In the age of Auto-Tune, it’s a pleasure to have proof that certain greats had no need of pitch correction.
Playback.fm, a free online radio app, stripped the beloved Queen hit of everything but the vocal wave form, then synched it to footage from four concert films and a rare recording session, above.
Their practice was to record two takes of each background part—high, medium and low—in unison, yielding an eighteen voice backing choir. Bassist John Deacon, inventor of the Deacy amp, left the singing to his bandmates, though he did compose several of their top ten hits including “You’re My Best Friend” and “Another One Bites the Dust.”
Cowing though it may be, don’t let these accomplished musicians’ abundance of talent keep you from singing along. Remember that in 2011, a team of scientific researchers voted “We Are the Champions” the catchiest song in pop music history, thanks in part to Mercury’s “high effort” vocals. As participant and music psychologist Daniel Müllensiefen observed:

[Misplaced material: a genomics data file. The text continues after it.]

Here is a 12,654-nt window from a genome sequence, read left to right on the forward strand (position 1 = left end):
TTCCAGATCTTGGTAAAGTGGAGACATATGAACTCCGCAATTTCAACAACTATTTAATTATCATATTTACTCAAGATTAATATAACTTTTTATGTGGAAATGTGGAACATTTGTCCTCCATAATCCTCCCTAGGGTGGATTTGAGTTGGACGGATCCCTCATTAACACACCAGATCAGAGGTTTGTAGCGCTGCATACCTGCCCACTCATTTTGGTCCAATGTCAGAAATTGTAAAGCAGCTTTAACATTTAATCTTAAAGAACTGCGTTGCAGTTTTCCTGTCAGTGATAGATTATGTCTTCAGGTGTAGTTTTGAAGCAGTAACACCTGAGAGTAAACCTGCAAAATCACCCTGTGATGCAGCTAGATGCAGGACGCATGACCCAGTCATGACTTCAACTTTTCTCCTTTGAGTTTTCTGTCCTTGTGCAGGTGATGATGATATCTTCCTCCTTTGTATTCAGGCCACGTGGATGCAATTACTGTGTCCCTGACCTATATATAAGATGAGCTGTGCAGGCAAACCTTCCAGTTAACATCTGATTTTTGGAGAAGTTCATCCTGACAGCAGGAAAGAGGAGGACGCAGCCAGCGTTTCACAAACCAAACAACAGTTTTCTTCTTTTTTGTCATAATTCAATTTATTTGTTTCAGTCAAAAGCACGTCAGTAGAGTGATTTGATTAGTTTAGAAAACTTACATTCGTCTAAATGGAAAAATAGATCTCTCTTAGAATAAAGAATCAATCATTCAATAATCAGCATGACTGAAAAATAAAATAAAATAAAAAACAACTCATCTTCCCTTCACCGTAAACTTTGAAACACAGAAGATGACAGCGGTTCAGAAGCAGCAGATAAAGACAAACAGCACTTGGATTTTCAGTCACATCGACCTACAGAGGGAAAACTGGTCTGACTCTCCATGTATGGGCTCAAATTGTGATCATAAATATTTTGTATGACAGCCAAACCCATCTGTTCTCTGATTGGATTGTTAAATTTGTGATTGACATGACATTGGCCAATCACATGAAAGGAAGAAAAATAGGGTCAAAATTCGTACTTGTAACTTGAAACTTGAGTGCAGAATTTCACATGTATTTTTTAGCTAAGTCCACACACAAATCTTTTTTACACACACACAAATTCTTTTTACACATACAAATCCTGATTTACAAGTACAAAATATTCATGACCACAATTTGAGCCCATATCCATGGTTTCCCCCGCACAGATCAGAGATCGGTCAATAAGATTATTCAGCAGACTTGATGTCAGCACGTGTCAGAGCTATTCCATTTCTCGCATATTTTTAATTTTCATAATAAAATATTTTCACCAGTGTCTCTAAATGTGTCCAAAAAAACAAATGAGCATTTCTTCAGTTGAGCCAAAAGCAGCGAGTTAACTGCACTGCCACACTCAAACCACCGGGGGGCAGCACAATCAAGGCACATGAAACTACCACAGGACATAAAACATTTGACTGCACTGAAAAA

Every musical hit is reliant on maths, science, engineering and technology; from the physics and frequencies of sound that determine pitch and harmony, to the hi-tech digital processors and synthesisers which can add effects to make a song more catchier. We’ve discovered that there’s a science behind the sing-along and a special combination of neuroscience, math and cognitive psychology that can produce the elusive elixir of the perfect sing-along song.
When the audience is allowed in at the three minute mark, you can pretend that that thunderous applause is partly due to you.